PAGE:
When last we met, I was extolling the virtues of summer stock theatre, that magical place where you build your skills as a performer, meet fascinating (and not-so fascinating) people, and try very hard not to embarrass yourself at the closing night party. But what if you’re not doing stock, what if you’re in the City (or elsewhere) for the summer, not necessarily performing? What should you do with yourself all summer?
What a feeling! You get that call on your cell phone, and you’ve got a job for the summer doing theatre. Someone is ACTUALLY PAYING you to do theatre! What a rush! What a high! What the hell do you do now? What is summer stock, really?
Clothing is the most intimate and relatable design element in theater. Everyone wears clothing, and everyone has opinions about clothing. Often what we wear says more than any words or actions do: who we are, where we’re from, what year it is, how much money we have, how much money we want other to think we have. These are just a few stories clothing tells in real life and onstage, making the relationship between the actor and the costume designer one of the most important. As you share your discoveries of your character, the costumer can share theirs and you can build a strong character together if you follow five simple steps.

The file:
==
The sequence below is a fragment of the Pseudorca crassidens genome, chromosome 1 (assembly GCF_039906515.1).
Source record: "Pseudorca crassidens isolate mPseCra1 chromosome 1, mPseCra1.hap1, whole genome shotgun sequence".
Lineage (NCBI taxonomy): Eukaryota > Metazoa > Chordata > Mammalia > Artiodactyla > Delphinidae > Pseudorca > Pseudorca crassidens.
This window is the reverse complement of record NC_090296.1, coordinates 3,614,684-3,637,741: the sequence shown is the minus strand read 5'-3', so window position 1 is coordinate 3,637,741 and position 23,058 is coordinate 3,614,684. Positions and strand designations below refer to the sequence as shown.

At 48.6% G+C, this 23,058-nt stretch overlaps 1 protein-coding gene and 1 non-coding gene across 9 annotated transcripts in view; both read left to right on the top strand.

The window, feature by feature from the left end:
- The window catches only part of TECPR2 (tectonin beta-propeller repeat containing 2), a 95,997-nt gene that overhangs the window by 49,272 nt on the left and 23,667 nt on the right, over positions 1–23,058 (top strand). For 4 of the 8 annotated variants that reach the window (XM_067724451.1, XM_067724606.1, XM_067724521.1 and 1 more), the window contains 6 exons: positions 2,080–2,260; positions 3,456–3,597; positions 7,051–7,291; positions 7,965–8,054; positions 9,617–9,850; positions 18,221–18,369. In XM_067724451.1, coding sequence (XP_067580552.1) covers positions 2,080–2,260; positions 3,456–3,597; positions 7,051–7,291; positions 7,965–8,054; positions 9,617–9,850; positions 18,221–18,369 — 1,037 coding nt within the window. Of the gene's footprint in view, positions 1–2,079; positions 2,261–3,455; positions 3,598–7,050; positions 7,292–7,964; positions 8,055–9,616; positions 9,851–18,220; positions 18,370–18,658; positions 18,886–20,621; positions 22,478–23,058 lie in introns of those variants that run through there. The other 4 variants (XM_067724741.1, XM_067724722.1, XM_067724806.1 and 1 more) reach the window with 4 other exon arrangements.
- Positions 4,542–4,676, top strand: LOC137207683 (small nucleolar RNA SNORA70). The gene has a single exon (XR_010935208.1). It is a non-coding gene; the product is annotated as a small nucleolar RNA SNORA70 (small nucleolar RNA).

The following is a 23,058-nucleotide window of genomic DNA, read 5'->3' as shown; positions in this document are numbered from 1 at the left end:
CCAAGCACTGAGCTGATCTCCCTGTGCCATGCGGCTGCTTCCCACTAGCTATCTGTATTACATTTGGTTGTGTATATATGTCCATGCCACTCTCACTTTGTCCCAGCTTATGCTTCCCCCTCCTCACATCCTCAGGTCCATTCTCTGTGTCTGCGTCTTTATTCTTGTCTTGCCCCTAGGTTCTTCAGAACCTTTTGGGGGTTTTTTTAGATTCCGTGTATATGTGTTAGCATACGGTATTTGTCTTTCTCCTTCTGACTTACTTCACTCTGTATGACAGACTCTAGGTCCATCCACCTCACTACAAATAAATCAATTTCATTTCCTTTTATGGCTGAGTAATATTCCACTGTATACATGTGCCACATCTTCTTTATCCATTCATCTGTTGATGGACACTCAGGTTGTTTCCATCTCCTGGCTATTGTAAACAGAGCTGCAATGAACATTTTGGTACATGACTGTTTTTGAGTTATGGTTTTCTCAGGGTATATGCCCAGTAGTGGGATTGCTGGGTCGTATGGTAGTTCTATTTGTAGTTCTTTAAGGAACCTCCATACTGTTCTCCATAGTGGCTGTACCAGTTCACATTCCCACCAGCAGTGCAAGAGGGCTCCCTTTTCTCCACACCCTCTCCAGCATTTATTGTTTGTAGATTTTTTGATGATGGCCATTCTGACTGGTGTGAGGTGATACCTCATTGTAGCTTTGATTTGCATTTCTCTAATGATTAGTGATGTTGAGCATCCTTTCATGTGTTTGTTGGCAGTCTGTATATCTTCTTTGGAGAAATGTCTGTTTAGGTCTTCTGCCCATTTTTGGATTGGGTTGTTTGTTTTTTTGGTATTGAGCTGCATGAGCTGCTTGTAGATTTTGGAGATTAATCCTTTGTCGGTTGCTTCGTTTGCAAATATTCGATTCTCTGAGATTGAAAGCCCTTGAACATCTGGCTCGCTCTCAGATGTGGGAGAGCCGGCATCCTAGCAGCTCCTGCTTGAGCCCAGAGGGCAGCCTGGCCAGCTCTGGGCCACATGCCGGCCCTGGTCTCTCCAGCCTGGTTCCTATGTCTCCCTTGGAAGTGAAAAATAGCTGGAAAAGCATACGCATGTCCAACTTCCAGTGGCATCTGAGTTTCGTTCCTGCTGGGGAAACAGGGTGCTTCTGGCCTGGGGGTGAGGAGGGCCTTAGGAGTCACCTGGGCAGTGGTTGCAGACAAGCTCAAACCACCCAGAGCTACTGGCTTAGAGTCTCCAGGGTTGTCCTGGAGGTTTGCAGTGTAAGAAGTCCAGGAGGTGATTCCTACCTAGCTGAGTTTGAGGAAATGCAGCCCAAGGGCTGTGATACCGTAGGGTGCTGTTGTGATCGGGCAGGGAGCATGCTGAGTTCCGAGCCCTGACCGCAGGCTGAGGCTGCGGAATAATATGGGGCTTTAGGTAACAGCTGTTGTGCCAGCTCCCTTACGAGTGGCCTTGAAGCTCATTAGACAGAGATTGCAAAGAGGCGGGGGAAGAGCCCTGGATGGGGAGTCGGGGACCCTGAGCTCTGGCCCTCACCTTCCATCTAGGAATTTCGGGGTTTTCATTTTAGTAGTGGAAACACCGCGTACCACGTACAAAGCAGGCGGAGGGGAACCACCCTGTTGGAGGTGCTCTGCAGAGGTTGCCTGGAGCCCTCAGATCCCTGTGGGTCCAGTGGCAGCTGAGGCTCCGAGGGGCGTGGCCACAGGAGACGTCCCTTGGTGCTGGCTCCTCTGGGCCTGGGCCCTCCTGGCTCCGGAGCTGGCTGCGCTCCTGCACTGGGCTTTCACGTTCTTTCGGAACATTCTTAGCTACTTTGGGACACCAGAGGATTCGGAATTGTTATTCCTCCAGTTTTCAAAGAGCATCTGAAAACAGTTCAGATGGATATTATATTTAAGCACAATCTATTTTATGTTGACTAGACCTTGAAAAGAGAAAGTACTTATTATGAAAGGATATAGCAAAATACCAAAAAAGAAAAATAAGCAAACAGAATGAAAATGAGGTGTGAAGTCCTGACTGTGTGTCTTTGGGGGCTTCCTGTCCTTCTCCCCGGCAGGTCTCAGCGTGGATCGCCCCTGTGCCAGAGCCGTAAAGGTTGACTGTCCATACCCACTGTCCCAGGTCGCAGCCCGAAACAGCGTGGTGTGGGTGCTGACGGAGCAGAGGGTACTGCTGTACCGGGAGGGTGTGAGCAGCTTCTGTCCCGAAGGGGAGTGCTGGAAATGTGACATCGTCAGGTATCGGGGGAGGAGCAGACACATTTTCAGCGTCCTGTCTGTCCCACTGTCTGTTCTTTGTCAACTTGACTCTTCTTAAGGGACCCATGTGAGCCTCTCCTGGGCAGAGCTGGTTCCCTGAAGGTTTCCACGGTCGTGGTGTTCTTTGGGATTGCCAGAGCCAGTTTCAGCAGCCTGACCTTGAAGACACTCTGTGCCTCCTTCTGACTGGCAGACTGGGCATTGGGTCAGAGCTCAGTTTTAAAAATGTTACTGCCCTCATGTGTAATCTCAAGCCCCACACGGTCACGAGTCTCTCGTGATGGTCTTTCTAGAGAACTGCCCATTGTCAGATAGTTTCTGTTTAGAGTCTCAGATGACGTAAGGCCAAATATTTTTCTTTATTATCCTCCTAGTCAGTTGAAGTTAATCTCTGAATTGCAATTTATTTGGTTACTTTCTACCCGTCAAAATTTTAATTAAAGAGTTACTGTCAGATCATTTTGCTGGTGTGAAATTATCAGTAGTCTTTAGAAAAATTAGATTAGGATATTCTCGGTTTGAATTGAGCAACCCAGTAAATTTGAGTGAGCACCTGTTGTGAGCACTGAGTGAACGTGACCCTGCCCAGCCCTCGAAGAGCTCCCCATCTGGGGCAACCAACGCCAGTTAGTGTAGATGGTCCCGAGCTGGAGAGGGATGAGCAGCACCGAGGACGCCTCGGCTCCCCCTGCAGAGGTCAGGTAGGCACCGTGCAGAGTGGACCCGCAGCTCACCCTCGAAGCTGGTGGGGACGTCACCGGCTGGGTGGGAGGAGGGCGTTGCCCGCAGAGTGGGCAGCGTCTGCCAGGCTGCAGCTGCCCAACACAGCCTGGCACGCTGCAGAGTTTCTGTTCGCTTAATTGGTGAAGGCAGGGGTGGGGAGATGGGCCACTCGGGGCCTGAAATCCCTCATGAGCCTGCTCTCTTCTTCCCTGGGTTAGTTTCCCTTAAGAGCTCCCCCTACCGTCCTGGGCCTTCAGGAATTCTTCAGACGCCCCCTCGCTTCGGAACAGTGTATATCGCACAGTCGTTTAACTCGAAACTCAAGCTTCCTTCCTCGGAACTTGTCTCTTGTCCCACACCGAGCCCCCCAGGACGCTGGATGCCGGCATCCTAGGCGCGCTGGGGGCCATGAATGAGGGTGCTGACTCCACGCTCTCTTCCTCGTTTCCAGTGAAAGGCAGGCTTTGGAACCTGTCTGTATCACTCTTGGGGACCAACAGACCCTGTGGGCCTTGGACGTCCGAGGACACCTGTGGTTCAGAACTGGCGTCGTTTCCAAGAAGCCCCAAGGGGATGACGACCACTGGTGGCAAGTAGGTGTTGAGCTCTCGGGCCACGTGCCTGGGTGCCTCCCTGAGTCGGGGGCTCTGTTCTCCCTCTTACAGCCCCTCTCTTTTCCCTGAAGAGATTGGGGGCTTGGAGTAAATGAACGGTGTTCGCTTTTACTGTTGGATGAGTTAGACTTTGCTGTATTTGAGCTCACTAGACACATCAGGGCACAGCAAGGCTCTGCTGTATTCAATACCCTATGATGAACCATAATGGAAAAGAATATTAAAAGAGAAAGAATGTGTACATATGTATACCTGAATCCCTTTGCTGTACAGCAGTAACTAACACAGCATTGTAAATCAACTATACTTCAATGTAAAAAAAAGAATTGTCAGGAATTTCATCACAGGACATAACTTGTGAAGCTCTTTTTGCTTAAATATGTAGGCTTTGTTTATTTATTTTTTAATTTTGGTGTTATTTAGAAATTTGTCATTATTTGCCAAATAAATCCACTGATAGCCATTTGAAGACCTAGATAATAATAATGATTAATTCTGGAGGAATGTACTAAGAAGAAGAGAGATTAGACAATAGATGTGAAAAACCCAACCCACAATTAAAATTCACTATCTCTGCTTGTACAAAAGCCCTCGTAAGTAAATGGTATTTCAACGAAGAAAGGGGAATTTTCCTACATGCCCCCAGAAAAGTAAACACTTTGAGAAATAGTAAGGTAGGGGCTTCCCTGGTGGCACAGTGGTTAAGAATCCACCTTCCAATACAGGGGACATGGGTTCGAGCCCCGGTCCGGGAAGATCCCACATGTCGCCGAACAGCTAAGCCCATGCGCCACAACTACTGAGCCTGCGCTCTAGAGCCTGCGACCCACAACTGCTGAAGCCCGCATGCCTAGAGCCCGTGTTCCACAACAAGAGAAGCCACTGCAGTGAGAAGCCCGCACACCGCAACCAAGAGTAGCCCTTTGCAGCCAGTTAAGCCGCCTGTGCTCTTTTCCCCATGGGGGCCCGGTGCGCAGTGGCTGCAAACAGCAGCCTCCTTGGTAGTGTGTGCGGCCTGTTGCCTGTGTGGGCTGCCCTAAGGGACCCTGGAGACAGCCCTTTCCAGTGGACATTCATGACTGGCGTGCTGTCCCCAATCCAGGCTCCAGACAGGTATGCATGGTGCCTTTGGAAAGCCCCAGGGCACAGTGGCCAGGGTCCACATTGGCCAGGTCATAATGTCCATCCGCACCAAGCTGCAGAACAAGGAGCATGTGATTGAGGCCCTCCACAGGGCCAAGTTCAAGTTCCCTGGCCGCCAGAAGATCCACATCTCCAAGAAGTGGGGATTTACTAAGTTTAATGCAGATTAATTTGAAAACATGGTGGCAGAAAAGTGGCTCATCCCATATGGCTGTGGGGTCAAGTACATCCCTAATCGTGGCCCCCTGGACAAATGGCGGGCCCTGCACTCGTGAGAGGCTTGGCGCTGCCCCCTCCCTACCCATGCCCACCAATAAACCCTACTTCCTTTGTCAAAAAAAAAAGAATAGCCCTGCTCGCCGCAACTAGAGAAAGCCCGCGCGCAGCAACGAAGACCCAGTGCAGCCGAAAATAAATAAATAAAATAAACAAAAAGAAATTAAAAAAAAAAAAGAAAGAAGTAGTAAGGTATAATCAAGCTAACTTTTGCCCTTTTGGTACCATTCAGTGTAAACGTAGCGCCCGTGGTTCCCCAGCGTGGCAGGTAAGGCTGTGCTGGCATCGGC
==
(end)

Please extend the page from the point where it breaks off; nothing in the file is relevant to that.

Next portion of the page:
“You are terrifying!” came the enthusiastic greeting as I stepped into the post show lobby. . I had grown used to it by then, and knew from the grins on the faces of this pleasant older couple that it meant they’d enjoyed the show. I smiled back sheepishly and offered a genuine, though bashful thank you, trying to distance myself somewhat from the character I had just played. Each night, I even made a point of dressing up more than usual when I went to the theatre. This was my first production in a new city, after all, and I wanted to be sure that everyone knew I wasn’t really a sociopath.
Community engagement must be a part of every theatre-making process. There is no theatre without an audience. The audience is as much a part of a play-making experience as the artists—so how do we incorporate them more actively into what we do? We must work with them – and I’ve learned, in so doing, that working with the community teaches me just as much or more about the play on which I’m working than anything I do in the rehearsal room or on stage.